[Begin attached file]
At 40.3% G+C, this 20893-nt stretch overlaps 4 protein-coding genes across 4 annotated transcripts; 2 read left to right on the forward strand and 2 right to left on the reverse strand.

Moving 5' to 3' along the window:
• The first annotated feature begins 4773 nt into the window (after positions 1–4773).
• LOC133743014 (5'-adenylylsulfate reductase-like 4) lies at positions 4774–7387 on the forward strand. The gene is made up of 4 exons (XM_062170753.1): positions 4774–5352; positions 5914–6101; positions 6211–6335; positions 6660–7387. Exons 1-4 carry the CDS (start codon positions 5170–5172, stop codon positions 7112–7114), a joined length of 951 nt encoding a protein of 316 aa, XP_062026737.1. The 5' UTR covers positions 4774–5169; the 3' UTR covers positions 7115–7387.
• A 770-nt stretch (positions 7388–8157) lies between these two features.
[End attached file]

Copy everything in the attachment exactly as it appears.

At 40.3% G+C, this 20893-nt stretch overlaps 4 protein-coding genes across 4 annotated transcripts; 2 read left to right on the forward strand and 2 right to left on the reverse strand.

Moving 5' to 3' along the window:
• The first annotated feature begins 4773 nt into the window (after positions 1–4773).
• LOC133743014 (5'-adenylylsulfate reductase-like 4) lies at positions 4774–7387 on the forward strand. The gene is made up of 4 exons (XM_062170753.1): positions 4774–5352; positions 5914–6101; positions 6211–6335; positions 6660–7387. Exons 1-4 carry the CDS (start codon positions 5170–5172, stop codon positions 7112–7114), a joined length of 951 nt encoding a protein of 316 aa, XP_062026737.1. The 5' UTR covers positions 4774–5169; the 3' UTR covers positions 7115–7387.
• A 770-nt stretch (positions 7388–8157) lies between these two features.